Advisor of the month: June 2020
Department of Agricultural, Leadership, and Community Education in College of Agriculture and Life Sciences
What do you enjoy about your role in advising?
As an advisor, I deeply enjoy building relationships with my students to help develop their skills and capacity with regard to their own professional and academic aims. For me, I believe it is important to make time with each student to help facilitate the needed space for their self-discovery and success as a whole person. I especially enjoy the opportunity to uplift their student experience by finding opportunities to collaborate on projects, co-attend conferences, craft their published work, and celebrate their milestones and achievements!
In what ways have you contributed to advising in your department/area?
For the lasts ten years, I have and continue to formally and informally advise numerous undergraduate and graduate students in the Department of Agricultural, Leadership, and Community Education. Additionally, I serve on graduate student committees across campus. I also serve as a graduate advisor for students enrolled in the Online Masters of Agriculture and Life Sciences (OMALS) program in CALS. I have also had the honor of participating as a faculty mentor for undergraduate students in the newly launched CALS Sustainability Scholar Program. Lastly, as a faculty member of the Civic Agriculture and Food System (CAFS) minor in CALS, I have provided faculty-student guidance to a number of undergraduate students across campus enrolled or interested in the CAFS minor.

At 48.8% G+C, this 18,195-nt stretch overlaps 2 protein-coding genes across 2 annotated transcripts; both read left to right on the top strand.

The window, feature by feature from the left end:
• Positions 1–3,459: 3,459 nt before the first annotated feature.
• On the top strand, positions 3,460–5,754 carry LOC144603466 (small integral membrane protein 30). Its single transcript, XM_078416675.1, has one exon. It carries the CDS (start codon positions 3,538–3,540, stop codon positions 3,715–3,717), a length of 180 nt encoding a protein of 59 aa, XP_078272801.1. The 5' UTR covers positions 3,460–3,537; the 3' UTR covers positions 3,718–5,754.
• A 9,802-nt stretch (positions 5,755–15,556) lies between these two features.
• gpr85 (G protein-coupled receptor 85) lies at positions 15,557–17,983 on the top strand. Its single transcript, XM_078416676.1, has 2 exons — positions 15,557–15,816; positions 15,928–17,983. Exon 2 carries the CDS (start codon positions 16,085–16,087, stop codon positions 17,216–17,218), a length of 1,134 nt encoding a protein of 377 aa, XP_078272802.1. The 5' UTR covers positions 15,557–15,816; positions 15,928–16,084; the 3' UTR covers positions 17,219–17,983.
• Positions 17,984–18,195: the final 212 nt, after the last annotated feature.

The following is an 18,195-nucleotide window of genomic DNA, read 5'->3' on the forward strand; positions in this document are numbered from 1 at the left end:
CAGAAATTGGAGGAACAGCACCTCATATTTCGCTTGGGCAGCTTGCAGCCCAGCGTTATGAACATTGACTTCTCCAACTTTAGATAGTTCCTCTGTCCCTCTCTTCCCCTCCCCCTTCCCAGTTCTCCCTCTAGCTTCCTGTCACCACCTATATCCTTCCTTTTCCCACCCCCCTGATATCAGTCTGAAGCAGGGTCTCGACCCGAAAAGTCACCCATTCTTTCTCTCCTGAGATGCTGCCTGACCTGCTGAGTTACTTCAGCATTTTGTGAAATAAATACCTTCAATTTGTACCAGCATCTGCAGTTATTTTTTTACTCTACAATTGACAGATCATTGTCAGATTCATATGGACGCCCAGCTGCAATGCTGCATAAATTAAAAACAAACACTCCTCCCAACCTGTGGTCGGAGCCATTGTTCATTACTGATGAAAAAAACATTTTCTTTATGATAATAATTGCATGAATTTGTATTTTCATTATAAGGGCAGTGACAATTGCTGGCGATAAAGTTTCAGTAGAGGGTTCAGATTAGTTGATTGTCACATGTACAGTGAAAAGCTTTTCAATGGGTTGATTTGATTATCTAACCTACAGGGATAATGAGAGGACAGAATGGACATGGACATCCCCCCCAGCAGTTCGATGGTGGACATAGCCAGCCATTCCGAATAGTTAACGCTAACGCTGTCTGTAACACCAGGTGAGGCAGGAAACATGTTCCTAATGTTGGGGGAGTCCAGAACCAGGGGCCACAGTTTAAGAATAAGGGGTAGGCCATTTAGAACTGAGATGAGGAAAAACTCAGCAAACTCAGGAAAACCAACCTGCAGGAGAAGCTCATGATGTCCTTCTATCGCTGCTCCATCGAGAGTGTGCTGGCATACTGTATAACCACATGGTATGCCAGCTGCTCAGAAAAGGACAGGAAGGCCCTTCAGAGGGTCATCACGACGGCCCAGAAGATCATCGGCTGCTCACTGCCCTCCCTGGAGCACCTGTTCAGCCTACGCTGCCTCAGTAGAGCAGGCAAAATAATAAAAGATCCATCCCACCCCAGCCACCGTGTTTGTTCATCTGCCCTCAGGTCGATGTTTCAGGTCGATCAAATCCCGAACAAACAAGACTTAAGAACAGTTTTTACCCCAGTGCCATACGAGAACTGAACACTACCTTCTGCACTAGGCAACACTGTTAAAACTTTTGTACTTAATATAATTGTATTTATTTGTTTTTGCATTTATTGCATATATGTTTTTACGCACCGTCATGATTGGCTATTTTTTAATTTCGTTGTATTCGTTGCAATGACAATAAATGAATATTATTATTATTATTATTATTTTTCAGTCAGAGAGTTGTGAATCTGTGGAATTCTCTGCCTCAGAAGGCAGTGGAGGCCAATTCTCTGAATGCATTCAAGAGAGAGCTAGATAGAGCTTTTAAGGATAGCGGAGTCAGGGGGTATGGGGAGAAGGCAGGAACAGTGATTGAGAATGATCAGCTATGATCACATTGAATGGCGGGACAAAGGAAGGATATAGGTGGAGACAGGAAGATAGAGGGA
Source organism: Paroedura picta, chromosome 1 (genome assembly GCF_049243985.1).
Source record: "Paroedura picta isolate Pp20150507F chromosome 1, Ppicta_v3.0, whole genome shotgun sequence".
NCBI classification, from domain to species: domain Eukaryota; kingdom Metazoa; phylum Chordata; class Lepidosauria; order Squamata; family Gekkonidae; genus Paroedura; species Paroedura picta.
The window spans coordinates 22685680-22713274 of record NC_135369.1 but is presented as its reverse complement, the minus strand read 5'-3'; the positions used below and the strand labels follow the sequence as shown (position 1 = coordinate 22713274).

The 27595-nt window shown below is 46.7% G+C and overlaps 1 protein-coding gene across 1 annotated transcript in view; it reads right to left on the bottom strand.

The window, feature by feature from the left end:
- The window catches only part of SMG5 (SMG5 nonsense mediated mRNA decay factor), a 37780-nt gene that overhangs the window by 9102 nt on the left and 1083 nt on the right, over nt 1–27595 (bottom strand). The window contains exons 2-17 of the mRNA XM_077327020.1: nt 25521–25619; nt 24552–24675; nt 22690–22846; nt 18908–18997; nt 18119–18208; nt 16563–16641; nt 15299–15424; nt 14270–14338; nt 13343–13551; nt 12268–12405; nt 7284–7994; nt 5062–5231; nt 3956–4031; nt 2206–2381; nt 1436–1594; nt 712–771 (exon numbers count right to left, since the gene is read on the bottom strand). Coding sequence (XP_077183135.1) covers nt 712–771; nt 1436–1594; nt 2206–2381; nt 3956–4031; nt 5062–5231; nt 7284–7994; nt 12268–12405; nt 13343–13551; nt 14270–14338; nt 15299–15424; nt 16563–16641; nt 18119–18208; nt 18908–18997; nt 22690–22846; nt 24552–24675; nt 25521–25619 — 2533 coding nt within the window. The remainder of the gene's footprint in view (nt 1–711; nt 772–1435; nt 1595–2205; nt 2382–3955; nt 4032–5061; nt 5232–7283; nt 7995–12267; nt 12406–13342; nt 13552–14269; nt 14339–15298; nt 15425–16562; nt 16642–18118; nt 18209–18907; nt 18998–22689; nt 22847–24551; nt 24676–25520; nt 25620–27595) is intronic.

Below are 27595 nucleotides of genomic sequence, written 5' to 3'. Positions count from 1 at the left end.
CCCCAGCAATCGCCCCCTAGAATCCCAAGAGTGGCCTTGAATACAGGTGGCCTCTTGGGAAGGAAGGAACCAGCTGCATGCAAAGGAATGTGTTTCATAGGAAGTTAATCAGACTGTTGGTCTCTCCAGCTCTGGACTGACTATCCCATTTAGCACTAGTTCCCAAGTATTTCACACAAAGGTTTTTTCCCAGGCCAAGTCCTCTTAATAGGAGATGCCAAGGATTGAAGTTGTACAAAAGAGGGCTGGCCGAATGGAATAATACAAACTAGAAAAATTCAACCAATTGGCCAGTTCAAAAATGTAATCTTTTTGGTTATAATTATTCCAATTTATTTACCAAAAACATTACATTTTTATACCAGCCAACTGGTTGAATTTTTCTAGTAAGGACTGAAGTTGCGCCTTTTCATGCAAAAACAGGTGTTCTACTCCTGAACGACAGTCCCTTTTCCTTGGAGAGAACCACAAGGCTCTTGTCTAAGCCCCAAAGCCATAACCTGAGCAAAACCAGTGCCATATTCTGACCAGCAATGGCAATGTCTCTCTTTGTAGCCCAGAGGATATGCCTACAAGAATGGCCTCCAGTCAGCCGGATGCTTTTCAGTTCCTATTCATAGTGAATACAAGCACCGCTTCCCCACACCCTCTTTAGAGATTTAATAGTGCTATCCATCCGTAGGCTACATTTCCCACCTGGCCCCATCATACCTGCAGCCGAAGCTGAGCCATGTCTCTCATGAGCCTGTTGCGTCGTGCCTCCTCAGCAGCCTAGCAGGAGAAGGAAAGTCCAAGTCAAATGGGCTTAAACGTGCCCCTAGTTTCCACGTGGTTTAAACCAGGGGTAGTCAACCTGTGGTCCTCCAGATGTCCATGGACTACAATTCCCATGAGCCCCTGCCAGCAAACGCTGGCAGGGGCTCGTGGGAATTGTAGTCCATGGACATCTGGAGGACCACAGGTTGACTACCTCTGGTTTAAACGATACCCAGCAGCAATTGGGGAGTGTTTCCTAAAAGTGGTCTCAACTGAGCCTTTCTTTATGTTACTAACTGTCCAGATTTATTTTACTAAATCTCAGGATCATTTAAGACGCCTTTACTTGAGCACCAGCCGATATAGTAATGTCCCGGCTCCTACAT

What advice would you give to other professionals who want to a make a difference in the life of their students?
Food for thought: While it is important to provide students with our disciplinary expertise and support, I believe successful advising includes much more. From my experience, I feel that forming personal connections is perhaps the most significant step in the role of an advisor. Getting to know our students as “people first” is, for me, necessary to foster the kind of trust and motivation needed to support their professional and personal goals as they move through Virginia Tech. For some students, the process can be a challenge. I believe we need to listen to their experiences. Again, from perspective, this is sometimes most notable in working with my advisees who are first generation college students or students who identify with a historically undeserved cultural community. I personally identify as a first-generation college graduate, which is something I bring to my advising role. I truly believe it is our responsibility, as faculty advisors, to help create a dignified experience to foster each of our student’s potential to the best of our abilities.